Matthew Miller
Nov 1, 2013

Weekly wrapup: Petronas' latest winner; Unilever's whitening shame

ASIA-PACIFIC - Petronas warms hearts once again with its latest Deepavali film, while Unilever's Citra gets blood boiling with a shameful online video. Plus, why you shouldn't link to the Urban Dictionary, the week's top stories and some distractions to make your Friday afternoon go faster.

FTW or fail

Each week we select one campaign or piece of work that we agree is 'FTW' (for the win) and one that...isn't.

FTW: Petronas' latest Deepavali film, by DNA Communications and Reservoir (above).

Honourable mentions:

  • White Ribbon Australia and Archibald Williams, for subverting the tropes of tourism ads to deliver a domestic violence message.
  • Chevrolet, for a great example of a corporation responding to social-media signals. The brand had planned a stunt where crowd members at one of the World Series baseball games between the St. Louis Cardinals and the Boston Red Sox last week would hold up placards to spell out the phrase 'Silverado strong'. The brand has been using the catchphrase for one of its trucks. However, people in Boston had adopted a variant of the phrase—'Boston strong'—after the Marathon-day bombing earlier this year. So suffice to say, it's emotionally loaded. A photo of a rehearsal of the stunt made its way onto Reddit and sparked an uproar. The brand noticed and wisely canceled the plan. (Via Jalopnik.)

Fail: The 'winner' this week, without question, is the video for Unilever's Citra that led to our article, "Skin-whitening products should embrace the chance to empower women". Read it and weep.

Dishonourable mentions:

  • W Hotels Hong Kong, for linking to the website Urban Dictionary in a press release yesterday. Note to marketers and everyone else: Urban Dictionary is a vulgar cesspool—not at all a brand-friendly place. We include the link here for the record, but, trust us, you are better off not following it.
  • Prime Credit, a Hong Kong loan company whose ads are not that bad (even though they feature creepy nightmare fuel in the form of strange hand-headed figures). The problem is the ads play so frequently on buses that they drive the captive citizenry nuts.
  • Starbucks, for providing yet another example of overzealous trademark protection by suing a street-side coffee stall in Bangkok.

 

Top stories

The most-read items on CampaignAsia.com for the week of 25 through 31 October.

1. Aegis Media appoints new China CEO, confirms KF Lee promotion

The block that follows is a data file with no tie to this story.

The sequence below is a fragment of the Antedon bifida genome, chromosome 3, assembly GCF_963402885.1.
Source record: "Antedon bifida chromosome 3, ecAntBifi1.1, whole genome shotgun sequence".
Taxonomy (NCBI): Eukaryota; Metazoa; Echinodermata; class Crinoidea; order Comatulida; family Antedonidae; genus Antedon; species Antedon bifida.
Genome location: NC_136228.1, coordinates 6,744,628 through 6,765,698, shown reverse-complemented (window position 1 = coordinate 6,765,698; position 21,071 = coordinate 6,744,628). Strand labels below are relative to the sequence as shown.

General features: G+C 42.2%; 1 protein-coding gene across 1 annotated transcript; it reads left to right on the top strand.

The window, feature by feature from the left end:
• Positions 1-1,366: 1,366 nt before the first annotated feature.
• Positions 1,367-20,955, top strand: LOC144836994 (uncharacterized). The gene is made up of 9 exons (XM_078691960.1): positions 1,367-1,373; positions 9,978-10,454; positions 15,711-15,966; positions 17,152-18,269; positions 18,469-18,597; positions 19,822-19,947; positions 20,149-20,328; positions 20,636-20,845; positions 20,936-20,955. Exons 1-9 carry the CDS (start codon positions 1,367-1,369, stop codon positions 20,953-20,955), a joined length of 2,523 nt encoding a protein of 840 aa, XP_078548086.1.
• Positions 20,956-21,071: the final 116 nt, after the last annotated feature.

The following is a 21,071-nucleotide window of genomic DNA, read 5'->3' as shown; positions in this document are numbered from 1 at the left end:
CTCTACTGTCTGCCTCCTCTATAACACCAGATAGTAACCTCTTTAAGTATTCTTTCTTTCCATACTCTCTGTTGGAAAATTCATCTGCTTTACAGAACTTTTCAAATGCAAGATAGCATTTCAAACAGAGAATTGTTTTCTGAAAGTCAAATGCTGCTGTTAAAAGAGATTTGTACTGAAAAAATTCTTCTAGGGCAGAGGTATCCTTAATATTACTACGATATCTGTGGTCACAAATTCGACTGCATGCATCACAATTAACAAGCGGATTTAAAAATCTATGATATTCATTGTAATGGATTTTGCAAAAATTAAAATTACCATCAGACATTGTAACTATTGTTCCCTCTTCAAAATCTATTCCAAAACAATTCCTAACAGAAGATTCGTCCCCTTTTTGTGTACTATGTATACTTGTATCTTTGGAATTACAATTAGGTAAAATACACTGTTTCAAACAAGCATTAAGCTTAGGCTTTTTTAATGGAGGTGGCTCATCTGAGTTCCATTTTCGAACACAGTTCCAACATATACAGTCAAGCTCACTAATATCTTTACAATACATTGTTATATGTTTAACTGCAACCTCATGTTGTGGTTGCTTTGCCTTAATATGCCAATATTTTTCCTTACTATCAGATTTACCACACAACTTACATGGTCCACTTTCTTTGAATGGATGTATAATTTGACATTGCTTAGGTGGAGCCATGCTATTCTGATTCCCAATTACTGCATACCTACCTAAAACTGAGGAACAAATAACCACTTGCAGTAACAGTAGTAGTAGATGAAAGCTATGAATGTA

2. Zoomlion case exposes 'black PR' as BlueFocus denies accusations
3. Skin-whitening products should embrace the chance to empower women
4. McCann's Vince Viola to depart Cathay Pacific role
5. Mediabrands names new Hong Kong MD as Chris Skinner relocates
6. SingTel awards creative, digital account to Ogilvy & Mather
7. Coca-Cola makes another product shift with hot carbonated beverage
8. Six rules to boost your marketing ROI with video content
9. Instagram moves to monetise: Ad format of the future?
10. Starbucks in battle with street-side coffee stall in Bangkok

 

Distractions

1. Halloween-themed ads.

2. We enjoyed this animation of Orson Welles' infamous frozen pea rant—a recording of an advertising voiceover session where the legendary director is driven to distraction by people possessing considerably less intellectual might than himself. Seeing that one reminded our Emily Tan of this fabulous version featuring Pinky and the Brain:

 

3. "Lenovo Names Ashton Kutcher Its Newest Product Engineer." Wait, what? The guy who just starred in a film portraying Steve Jobs? Makes perfect sense.

 

4. Cindy Gallop sent us this clip from UK comedy-sketch show "That Mitchell and Webb Look" after our Racheal Lee conversed with her for this week's story on skin-whitening products. The clip dates to 2009, but sadly remains just as accurate in 2013. Come to think, it would have been accurate in 1953, 1963, 1973, 1983, 1993.... Sigh.

 

5. A couple of us are devoted followers of Randall Munroe's xkcd webcomic and his 'What if' site, where he entertainingly answers bizarre questions in ludicrous detail. Yesterday, he posted a 'What if' item that was both media-related and appropriate for Halloween. The question: "When, if ever, will Facebook contain more profiles of dead people than of living ones?".

 

That's it for this week. Thanks for reading Campaign Asia-Pacific.

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